Take the 2-minute tour ×
Stack Overflow is a question and answer site for professional and enthusiast programmers. It's 100% free, no registration required.

I am using MySQL.

I have a car table in my database, and there is a name column in that table.

Suppose the name column of the table contain values:

 +----------+
 |   name   |
 +----------+
 | AAA BB   |
  ----------
 | CC D BB  |
  ----------
 | OO kk BB |
  ----------
 | PP B CC  |
  ----------

I would like to search the table where name column value contains word "BB" (not substring), What is the SQL command to achieve this ?

I know LIKE , but it is used to match a contained substring, not for a word match.

P.S.

My table contains large data. So, I probably need a more efficient way than using LIKE

The values in name column are random strings.

Please do not ask me to use IN (...) , because the values in that column is unpredictable.

share|improve this question
    
This line of your question confuses me, "...used to match a contained substring, not for a word match." –  George Johnston Nov 16 '11 at 14:06
    
Sorry for my poor english. I mean I would like to query in the column where the value contains the word "BB". The "LIKE" is used to search for a substring not a word. For example LIKE will return also "cccBB" which is not expected. –  Mellon Nov 16 '11 at 14:08

2 Answers 2

Try this WHERE clause:

WHERE name LIKE '% BB %'
OR    name LIKE 'BB %'
OR    name LIKE '% BB'
OR    name = 'BB'

Note that this will not perform well if your table is large. You may also want to consider a full-text search if you need better performance.

share|improve this answer
    
My table contains large data. So, I probably need a more efficient way than using LIKE –  Mellon Nov 16 '11 at 14:12
    
@Mark: Be careful, this will not match punctuation. Full-text search is a good idea though. –  knittl Nov 16 '11 at 14:16

You can use the REGEXP operator in MySQL:

SELECT *
FROM car
WHERE name REGEXP '[[:<:]]BB[[:>:]]'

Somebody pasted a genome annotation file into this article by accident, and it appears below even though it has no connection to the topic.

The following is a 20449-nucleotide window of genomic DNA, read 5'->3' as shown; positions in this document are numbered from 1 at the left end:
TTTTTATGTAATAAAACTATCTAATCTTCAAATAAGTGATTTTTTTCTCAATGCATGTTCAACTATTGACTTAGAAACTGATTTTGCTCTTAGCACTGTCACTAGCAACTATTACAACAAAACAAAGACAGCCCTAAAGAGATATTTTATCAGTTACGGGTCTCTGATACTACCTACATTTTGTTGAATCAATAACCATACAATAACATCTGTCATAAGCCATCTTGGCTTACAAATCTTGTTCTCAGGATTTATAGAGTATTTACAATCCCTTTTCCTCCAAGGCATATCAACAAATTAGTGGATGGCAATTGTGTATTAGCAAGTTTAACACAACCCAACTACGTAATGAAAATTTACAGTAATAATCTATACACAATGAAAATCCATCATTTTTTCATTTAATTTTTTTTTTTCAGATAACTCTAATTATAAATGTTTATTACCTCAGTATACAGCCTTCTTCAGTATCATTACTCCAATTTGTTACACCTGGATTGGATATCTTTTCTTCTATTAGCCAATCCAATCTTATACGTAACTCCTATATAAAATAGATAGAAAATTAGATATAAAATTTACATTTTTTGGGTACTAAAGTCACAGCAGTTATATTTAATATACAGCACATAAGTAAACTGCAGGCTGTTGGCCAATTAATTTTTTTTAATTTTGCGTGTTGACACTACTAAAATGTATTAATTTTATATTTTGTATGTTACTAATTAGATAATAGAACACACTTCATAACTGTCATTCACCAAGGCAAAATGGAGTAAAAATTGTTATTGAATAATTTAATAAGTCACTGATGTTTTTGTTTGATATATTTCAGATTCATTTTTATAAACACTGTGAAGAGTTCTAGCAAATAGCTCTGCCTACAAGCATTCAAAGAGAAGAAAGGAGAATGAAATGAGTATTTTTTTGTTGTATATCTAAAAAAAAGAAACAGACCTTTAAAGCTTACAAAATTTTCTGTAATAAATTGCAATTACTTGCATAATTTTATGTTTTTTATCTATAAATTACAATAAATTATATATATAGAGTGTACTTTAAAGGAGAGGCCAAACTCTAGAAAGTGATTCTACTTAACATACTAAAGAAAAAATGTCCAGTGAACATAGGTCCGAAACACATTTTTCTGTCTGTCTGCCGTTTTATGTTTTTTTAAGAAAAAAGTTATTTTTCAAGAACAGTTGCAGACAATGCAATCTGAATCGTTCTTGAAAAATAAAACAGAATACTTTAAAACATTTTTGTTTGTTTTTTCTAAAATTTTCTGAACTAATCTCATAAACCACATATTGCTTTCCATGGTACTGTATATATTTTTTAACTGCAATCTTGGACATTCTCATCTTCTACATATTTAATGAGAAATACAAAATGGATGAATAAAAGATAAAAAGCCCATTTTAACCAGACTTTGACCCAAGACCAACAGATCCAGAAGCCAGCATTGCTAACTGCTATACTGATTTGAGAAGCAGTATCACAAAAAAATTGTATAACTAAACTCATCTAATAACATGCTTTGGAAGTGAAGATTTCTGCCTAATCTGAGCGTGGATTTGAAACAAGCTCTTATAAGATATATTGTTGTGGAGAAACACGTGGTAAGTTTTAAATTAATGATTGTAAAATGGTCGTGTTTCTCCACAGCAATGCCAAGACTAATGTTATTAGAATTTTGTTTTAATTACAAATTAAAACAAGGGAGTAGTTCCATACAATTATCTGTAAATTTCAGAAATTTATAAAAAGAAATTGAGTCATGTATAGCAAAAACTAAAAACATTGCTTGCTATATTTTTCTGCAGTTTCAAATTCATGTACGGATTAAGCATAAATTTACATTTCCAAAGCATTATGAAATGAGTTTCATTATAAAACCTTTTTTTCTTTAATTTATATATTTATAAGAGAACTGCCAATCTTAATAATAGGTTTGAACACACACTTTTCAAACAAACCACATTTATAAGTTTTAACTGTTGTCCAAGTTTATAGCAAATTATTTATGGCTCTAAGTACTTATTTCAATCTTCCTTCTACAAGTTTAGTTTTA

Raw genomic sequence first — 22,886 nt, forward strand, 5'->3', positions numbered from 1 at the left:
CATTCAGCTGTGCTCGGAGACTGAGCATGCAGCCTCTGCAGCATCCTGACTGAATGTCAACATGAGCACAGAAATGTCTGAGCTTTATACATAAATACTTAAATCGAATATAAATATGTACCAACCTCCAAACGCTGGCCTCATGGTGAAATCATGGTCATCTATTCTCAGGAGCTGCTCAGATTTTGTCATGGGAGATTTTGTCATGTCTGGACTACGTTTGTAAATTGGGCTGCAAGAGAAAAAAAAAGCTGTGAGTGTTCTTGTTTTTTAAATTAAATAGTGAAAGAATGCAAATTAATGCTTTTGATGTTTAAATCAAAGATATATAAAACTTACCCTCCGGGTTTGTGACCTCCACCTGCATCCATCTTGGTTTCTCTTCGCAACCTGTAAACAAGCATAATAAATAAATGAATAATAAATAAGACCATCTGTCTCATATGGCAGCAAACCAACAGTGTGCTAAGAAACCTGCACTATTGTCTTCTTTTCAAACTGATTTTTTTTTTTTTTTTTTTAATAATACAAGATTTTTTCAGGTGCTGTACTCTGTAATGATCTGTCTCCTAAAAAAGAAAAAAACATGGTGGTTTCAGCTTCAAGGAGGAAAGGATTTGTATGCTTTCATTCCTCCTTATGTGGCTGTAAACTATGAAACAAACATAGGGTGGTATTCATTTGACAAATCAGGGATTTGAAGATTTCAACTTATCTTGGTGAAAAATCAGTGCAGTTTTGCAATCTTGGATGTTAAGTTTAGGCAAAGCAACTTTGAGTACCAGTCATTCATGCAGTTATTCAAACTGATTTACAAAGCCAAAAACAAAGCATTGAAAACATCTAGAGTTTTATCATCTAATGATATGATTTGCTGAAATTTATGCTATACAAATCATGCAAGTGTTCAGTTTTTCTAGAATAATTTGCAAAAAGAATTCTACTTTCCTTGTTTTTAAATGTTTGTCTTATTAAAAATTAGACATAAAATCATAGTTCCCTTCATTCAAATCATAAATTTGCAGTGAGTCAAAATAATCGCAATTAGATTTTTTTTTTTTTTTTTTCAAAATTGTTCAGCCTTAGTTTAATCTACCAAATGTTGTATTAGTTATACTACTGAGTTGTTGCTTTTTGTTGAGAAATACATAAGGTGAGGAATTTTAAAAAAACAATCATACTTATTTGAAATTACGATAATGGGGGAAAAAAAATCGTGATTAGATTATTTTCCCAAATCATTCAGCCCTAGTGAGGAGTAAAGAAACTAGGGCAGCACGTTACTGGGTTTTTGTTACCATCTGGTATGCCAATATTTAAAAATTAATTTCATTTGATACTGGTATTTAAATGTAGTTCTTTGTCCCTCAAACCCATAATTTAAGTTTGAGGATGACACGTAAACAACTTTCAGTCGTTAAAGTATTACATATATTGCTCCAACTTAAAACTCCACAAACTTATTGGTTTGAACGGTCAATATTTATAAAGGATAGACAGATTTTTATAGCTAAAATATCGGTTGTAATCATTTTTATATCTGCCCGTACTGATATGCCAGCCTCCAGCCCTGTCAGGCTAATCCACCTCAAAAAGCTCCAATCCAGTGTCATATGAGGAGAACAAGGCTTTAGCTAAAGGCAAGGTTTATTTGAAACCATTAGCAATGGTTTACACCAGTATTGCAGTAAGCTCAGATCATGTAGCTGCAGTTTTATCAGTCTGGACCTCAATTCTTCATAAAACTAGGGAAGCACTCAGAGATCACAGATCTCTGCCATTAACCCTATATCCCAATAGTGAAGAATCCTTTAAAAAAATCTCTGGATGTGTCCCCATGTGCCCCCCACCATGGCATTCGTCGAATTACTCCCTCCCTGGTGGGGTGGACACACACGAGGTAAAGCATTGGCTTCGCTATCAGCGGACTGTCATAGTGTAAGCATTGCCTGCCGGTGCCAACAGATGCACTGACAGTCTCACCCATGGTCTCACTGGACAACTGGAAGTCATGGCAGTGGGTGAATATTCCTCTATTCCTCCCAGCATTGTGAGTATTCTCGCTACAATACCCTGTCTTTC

It will match BB if it occurs as a single word. From the MySQL manual:

  • [[:<:]], [[:>:]]

    These markers stand for word boundaries. They match the beginning and end of words, respectively. A word is a sequence of word characters that is not preceded by or followed by word characters. A word character is an alphanumeric character in the alnum class or an underscore (_).

    mysql> SELECT 'a word a' REGEXP '[[:<:]]word[[:>:]]';   -> 1
    mysql> SELECT 'a xword a' REGEXP '[[:<:]]word[[:>:]]';  -> 0
    
share|improve this answer
1  
You could refer to stackoverflow.com/questions/656951/… before just copying it. –  Dimme Nov 16 '11 at 14:09
    
Can you explain a bit of the meaning of [[:<:]] , or the whole regular expression? –  Mellon Nov 16 '11 at 14:10
    
@Dimme: I haven't copied it … I'm seeing the other question/answer for the first time. –  knittl Nov 16 '11 at 14:11
    
@Dimme, you're sure knittl copied it? Please enlighten me: how can you tell? –  toon81 Nov 16 '11 at 14:11
    
Ok thanks for the explanation. Negative vote removed. @toon81 if you google the question this URL comes up first. It is a valid reason to believe that this was copied because the answer is very similar. –  Dimme Nov 16 '11 at 14:15

Your Answer

 
discard

By posting your answer, you agree to the privacy policy and terms of service.

Not the answer you're looking for? Browse other questions tagged or ask your own question.